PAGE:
Religious Discrimination and Violation of Rights of Christian Sudanese
Sudan is a country of plural ethnic, linguistic and religious plurality. Christianity is one of its main religions, second to Islam in terms of the number of followers and it is an ancient religion in Sudan that entered Sudan since times of ancient Nubian kingdoms and is present until today. Earlier historical epochs had entire kingdoms embracing Christianity as the official faith of the states, which were named Christian kingdoms in the history of Sudan. State in Sudan went through many variations until reaching the current setup. These fluctuations invariably influenced situation of Christian Sudanese and their rights, especially after their separation from their fellow southern Sudanese, who constituted the majority of Christian believers in post-independence Sudan1956.
Christian believers in Sudan suffered a major negative discrimination, especially under the Ingaz regime (1989-2019) that seized power in 1989 through a military coup holding a religiously fanatical and extremist Muslim Brotherhood ideology that upholds its own vision of social and religious life and refuses to effectively recognize religious rights of other believers, discriminating and violating against them. Despite Sudan’s constitutional provisions, existence of domestic and international laws prohibiting practice of religious discrimination, however, until the regime’s fall in April 2019 these rights had been practically circumvented by various procedural, administrative and security measures, a subject to be analyzed and examined by this report.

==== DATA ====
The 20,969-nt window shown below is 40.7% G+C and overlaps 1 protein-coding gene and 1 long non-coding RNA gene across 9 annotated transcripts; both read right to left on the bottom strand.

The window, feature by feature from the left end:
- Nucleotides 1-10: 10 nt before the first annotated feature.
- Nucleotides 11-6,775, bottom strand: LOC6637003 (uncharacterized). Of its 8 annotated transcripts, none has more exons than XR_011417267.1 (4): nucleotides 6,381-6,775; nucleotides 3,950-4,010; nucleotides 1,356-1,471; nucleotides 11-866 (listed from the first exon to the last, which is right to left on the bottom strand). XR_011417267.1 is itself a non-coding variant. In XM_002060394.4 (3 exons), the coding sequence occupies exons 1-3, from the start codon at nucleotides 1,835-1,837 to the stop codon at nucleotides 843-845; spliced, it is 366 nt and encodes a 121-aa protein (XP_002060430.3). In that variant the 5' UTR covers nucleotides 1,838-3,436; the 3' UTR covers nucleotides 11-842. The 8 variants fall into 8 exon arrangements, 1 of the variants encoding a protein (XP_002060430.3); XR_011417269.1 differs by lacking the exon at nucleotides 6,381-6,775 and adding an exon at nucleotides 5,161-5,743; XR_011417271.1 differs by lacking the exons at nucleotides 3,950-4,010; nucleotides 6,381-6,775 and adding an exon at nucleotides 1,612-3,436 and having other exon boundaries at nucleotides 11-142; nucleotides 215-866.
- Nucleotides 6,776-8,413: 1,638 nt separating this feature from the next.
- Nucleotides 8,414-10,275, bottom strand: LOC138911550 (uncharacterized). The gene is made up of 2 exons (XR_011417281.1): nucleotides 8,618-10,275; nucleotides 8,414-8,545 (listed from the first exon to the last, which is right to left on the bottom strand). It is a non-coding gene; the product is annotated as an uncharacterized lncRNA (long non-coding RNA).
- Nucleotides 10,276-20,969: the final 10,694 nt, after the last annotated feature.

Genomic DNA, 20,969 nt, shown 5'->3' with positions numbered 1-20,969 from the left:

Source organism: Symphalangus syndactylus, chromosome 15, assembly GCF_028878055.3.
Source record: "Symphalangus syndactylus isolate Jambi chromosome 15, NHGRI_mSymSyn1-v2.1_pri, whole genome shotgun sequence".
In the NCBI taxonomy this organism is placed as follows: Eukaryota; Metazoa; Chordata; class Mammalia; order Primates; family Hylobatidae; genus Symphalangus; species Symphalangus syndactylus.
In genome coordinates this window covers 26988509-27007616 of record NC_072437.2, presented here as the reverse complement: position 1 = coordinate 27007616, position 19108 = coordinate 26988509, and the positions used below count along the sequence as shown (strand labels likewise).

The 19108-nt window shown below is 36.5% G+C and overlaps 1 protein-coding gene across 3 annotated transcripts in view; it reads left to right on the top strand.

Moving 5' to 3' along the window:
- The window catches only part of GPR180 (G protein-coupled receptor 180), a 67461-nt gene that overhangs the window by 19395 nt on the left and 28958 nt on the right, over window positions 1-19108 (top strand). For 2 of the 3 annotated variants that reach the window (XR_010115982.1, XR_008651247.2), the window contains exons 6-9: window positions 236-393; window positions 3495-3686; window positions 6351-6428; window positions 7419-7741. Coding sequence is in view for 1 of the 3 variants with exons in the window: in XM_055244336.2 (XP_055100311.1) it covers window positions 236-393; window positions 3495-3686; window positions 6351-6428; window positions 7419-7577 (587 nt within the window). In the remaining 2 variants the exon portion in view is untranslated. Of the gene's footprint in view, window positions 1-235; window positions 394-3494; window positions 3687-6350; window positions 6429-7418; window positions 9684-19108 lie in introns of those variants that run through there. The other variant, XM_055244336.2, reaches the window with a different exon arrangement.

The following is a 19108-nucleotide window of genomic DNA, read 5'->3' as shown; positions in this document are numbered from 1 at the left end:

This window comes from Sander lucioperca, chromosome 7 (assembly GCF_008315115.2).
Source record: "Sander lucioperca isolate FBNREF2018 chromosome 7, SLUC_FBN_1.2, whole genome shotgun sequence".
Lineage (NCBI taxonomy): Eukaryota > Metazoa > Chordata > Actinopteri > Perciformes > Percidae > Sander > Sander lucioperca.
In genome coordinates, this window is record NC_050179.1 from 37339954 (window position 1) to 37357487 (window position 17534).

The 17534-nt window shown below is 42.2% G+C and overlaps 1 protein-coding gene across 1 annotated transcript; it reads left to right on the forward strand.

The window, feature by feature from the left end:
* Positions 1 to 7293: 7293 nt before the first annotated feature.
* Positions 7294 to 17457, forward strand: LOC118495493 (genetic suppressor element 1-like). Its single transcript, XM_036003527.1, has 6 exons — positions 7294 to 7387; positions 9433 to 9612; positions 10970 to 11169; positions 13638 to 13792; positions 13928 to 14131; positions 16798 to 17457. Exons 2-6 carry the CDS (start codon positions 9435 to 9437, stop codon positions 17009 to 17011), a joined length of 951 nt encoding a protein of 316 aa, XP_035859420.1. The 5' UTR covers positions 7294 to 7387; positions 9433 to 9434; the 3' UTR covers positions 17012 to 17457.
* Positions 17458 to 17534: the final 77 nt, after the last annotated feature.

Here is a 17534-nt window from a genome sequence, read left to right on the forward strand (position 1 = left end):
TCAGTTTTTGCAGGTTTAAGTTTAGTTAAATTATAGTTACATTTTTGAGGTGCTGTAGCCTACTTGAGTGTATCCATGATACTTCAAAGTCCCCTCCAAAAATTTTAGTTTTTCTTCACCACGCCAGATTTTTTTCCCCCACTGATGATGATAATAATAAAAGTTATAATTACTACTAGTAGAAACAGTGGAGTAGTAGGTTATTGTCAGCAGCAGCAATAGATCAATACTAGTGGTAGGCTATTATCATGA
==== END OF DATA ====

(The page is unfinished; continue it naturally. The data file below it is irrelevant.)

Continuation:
Historical background on Christianity in Sudan
Christianity reached Egypt around mid-first century at the hands of Saint Mark, the Evangelist later on moving southward to northern Sudan, which had ancient kingdoms of earlier civilizations, namely the Nubian civilization. Commercial relations formed an interface for interaction between the Pharaonic civilizations and the Nubian civilization, and the outer oasis region was an important commercial site between Egypt and Sudan that played a vital role in the coming of Christianity to the land of the Nubian kingdoms in the Sudan. By end of the third century, Christianity strongly made its way to the Nubian kingdoms. The most influential timing was at the era of Emperor Justinian (527-565), who sought to attract Nubians to Christianity in order to gain control of the middle Nile Valley. Christianity spread extensively during that era. Christianity of the Coptic sect became an official religion in the sixth century for kingdoms of Nubia that include Makara- capital being Dongola and Alwa- capital being Soba.
Christianity, as a religion, was able to withstand different political and social fluctuations in the land of Sudan to this day, even after entry of Islam into the Sudan in the sixth century, i.e. on the thirty-first year of Hijra, as the entry of Islam did not make Christianity vanish from Sudan, even though its influence declined. This historical fact negates the intentional linking “Christianity and modern colonialism” and the accompanying missionaries. In other words, Christianity forms an integral part of the historical identity of ancient Sudan even before the West knew of Christianity. Nevertheless, Christians and Christians are portrayed as being alien to Sudan’s identity and must be uprooted.